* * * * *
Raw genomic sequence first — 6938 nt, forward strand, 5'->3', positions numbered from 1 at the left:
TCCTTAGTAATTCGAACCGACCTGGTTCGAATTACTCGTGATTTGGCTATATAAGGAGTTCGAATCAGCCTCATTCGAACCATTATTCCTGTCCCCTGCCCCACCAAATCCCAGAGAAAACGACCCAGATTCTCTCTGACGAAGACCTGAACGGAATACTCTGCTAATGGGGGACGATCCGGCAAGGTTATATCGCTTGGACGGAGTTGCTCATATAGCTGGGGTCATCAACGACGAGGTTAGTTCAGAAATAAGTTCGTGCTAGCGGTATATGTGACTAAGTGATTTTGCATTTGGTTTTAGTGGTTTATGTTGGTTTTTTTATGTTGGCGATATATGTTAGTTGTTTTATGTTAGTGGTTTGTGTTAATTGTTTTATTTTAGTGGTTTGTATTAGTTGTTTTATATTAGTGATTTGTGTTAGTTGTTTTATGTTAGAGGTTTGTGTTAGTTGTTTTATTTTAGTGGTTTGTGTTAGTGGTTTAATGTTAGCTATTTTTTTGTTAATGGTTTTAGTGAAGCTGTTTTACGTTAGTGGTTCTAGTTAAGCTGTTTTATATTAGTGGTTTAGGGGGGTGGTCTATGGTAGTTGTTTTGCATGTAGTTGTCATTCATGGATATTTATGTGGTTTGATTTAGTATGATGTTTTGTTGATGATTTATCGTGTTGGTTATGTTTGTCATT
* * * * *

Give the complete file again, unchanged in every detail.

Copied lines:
Raw genomic sequence first — 6938 nt, forward strand, 5'->3', positions numbered from 1 at the left:
TCCTTAGTAATTCGAACCGACCTGGTTCGAATTACTCGTGATTTGGCTATATAAGGAGTTCGAATCAGCCTCATTCGAACCATTATTCCTGTCCCCTGCCCCACCAAATCCCAGAGAAAACGACCCAGATTCTCTCTGACGAAGACCTGAACGGAATACTCTGCTAATGGGGGACGATCCGGCAAGGTTATATCGCTTGGACGGAGTTGCTCATATAGCTGGGGTCATCAACGACGAGGTTAGTTCAGAAATAAGTTCGTGCTAGCGGTATATGTGACTAAGTGATTTTGCATTTGGTTTTAGTGGTTTATGTTGGTTTTTTTATGTTGGCGATATATGTTAGTTGTTTTATGTTAGTGGTTTGTGTTAATTGTTTTATTTTAGTGGTTTGTATTAGTTGTTTTATATTAGTGATTTGTGTTAGTTGTTTTATGTTAGAGGTTTGTGTTAGTTGTTTTATTTTAGTGGTTTGTGTTAGTGGTTTAATGTTAGCTATTTTTTTGTTAATGGTTTTAGTGAAGCTGTTTTACGTTAGTGGTTCTAGTTAAGCTGTTTTATATTAGTGGTTTAGGGGGGTGGTCTATGGTAGTTGTTTTGCATGTAGTTGTCATTCATGGATATTTATGTGGTTTGATTTAGTATGATGTTTTGTTGATGATTTATCGTGTTGGTTATGTTTGTCATT